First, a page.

How do Milton's interpretation of Genesis differ in Paradise Lost?

1 Answer

accessteacher's profile pic

accessteacher | High School Teacher | (Level 3) Distinguished Educator

Posted on

One of the major aspects of Milton's account of the Book of Genesis which is different is the way that Milton focuses on the freedom that God gives to man. God creates them "free to fall," and this is something that is shown to be essential to their very nature. They must be able to defy God if their relationship with him is to mean anything at all. This is why in Book III God says that he "formed them free, and free they must remain." Milton therefore majors much more heavily on the whole aspect of free will.

This is because Milton believed that choosing to be obedient was to be seen as a sign of mankind's adoration to God. Obedience has to be a choice for it to mean anything. If it were a pre-programmed, robotic response, it would be meaningless. A key theme of Milton's rewriting of Genesis is therefore this aspect of free will and how God created Adam and Eve to possess it, even though this opens up the possibility of their disobedience.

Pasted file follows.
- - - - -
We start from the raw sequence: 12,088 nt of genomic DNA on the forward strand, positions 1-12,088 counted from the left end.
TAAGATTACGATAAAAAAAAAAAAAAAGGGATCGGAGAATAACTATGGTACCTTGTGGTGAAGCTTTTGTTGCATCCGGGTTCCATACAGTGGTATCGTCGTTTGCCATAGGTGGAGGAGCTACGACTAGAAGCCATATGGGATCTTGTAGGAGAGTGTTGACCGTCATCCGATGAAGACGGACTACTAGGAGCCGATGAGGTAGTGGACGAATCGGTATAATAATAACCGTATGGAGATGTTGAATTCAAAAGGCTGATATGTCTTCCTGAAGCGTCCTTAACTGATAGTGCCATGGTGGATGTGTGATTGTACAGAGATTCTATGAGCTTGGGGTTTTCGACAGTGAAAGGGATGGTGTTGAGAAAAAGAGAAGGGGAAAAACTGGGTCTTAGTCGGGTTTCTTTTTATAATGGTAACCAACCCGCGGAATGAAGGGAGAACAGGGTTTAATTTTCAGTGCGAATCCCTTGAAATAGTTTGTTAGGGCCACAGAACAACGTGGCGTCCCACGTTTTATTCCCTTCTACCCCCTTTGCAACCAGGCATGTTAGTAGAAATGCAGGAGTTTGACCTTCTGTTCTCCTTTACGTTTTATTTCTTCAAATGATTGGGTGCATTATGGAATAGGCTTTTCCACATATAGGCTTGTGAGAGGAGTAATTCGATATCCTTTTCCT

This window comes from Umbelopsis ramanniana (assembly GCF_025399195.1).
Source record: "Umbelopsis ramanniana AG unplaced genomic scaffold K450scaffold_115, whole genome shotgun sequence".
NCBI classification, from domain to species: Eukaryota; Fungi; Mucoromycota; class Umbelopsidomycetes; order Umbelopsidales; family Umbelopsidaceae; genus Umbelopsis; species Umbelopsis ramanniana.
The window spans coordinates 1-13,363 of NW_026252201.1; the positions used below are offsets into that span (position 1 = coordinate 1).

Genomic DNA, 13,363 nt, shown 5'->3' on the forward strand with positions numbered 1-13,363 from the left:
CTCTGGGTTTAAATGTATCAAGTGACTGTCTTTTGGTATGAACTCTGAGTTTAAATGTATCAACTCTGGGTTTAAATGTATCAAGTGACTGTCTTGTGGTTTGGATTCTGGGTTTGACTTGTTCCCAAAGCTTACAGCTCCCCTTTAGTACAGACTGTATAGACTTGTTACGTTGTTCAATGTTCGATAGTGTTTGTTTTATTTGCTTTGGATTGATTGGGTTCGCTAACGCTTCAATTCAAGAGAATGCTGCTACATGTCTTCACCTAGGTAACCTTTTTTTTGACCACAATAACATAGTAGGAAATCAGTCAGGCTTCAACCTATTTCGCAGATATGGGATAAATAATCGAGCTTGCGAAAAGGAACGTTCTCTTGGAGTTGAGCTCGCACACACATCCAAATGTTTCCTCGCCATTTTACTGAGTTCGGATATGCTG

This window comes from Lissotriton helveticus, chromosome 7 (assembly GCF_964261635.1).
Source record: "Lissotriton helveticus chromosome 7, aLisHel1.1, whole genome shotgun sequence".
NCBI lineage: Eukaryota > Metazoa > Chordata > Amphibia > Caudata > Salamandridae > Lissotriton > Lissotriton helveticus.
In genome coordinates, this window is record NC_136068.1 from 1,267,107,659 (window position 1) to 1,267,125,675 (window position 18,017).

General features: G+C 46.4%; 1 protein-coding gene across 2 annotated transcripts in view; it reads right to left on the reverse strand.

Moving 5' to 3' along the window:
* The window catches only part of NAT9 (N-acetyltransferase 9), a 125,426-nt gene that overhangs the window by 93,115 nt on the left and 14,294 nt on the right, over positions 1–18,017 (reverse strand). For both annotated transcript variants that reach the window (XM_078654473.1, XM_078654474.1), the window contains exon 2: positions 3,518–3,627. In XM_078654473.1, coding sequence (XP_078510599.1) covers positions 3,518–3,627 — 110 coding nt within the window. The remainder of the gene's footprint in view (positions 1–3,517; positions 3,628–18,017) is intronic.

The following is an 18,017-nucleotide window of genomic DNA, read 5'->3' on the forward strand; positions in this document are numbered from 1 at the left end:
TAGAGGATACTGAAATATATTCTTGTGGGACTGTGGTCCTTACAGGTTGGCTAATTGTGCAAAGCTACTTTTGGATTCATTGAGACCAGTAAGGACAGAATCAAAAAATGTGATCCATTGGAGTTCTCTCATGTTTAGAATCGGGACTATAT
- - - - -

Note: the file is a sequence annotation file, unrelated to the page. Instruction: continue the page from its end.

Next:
Apart from this, there are many other differences such as the role of Satan and the background we are given about him. Milton parallels the Fall of Man with the fall of Satan and his minions, and the two provide a very interesting counterpoint.